On August 17 they occupied the main camp of the garrison, and soon after that it became clear that the enemy was not on the island. However, it was required to check all the existing trenches and bunkers, as well as identify mines and other traps. It all took several days. Only on August 24, the command announced the successful completion of the operation and the final liberation of the Aleutian Islands.

The evacuation was urgent: the Japanese even abandoned the weapon... Photo National Museum of US Navy

As a result of Operation Cottage, the United States regained control of Fr. Kiska. The cost of this was no less than 90-92 dead soldiers, marines and sailors. Another 220 people. received injuries of varying severity. The specific conditions of the island negatively affected the health of the soldiers, and 130 people. I had to be sent to the hospital with different diagnoses. The destroyer "Abner Reed" was towed away for repairs, and the landing fleet did not receive serious damage.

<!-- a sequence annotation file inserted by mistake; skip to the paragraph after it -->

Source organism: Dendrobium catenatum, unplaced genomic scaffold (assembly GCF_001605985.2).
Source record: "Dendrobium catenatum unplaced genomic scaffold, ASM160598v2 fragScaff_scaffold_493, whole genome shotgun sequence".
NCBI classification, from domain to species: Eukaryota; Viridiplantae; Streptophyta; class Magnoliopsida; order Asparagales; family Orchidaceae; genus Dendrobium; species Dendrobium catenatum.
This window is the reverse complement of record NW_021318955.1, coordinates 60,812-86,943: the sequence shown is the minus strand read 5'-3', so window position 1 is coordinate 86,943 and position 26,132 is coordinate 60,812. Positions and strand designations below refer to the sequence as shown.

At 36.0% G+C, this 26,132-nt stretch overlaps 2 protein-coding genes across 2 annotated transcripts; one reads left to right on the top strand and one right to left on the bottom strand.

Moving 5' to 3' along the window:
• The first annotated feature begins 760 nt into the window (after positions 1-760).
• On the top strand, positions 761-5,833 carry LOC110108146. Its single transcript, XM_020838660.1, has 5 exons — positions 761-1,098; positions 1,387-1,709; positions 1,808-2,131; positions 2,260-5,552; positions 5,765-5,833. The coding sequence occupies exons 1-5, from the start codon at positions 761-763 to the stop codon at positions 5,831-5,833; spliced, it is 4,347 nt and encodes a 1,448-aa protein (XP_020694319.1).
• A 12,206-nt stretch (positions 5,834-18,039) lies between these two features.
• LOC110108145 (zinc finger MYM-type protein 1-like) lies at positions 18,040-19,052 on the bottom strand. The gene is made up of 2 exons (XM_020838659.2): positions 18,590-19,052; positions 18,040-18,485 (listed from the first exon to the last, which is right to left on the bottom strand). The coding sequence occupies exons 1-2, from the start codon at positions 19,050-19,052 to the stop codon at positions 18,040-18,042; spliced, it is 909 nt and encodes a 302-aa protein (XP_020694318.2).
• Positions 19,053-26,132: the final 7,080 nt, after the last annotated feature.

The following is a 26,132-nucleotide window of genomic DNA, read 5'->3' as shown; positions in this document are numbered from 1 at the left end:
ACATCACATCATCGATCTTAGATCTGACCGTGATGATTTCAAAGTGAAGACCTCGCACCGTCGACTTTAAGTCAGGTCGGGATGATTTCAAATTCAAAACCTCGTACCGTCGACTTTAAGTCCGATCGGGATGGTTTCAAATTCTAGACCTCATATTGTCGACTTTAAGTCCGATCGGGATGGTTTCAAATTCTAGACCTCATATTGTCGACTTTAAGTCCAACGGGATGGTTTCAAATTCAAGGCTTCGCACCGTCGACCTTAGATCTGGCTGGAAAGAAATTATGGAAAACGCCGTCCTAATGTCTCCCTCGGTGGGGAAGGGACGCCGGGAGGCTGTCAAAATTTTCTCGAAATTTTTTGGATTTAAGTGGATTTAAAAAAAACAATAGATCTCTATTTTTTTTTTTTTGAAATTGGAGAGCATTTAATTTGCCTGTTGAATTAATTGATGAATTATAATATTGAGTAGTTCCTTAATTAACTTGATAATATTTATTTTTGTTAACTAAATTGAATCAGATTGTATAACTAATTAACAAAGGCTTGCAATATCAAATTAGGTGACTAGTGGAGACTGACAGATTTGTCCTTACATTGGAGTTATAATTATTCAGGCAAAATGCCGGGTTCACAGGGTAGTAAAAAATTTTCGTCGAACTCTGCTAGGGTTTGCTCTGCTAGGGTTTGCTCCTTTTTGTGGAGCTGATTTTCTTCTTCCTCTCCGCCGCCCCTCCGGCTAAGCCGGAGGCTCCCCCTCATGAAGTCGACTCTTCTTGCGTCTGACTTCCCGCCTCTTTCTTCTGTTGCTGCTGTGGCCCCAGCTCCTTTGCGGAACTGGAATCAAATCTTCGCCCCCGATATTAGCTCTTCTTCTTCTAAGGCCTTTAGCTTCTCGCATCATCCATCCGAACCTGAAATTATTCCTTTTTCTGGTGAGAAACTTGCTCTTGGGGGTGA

Prerequisites and Causes

Considering Operation Cottage and the events that preceded it, it can be seen that the specific course of events and significant losses (in the complete absence of enemies) were associated with a number of characteristic factors that developed in the least successful way.

The perfect storm in the Aleutian Islands. Operation Cottage
American soldiers outside the former Japanese telephone exchange. On the left is a Japanese dog abandoned by the owners on the island. Photo National Museum of US Navy

First of all, all the processes were negatively affected by the harsh climate of the Aleutian Islands. Fogs and precipitation interfered with the conduct of reconnaissance and the normal operation of surface ships, and together with the low temperature they became a threat to the ground forces. It was because of bad weather conditions that the American side was unable to detect the evacuation of the Japanese garrison and draw conclusions.

The next factor was the wrong assessment of the situation by the American command. Seeing signs of the absence of a garrison, it did not believe in the possibility of an evacuation and began to act on the assumption that a developed defense was being prepared. If the intelligence data on the absence of the enemy were confirmed, it would be possible to cancel the landing of the landing - and drastically reduce losses.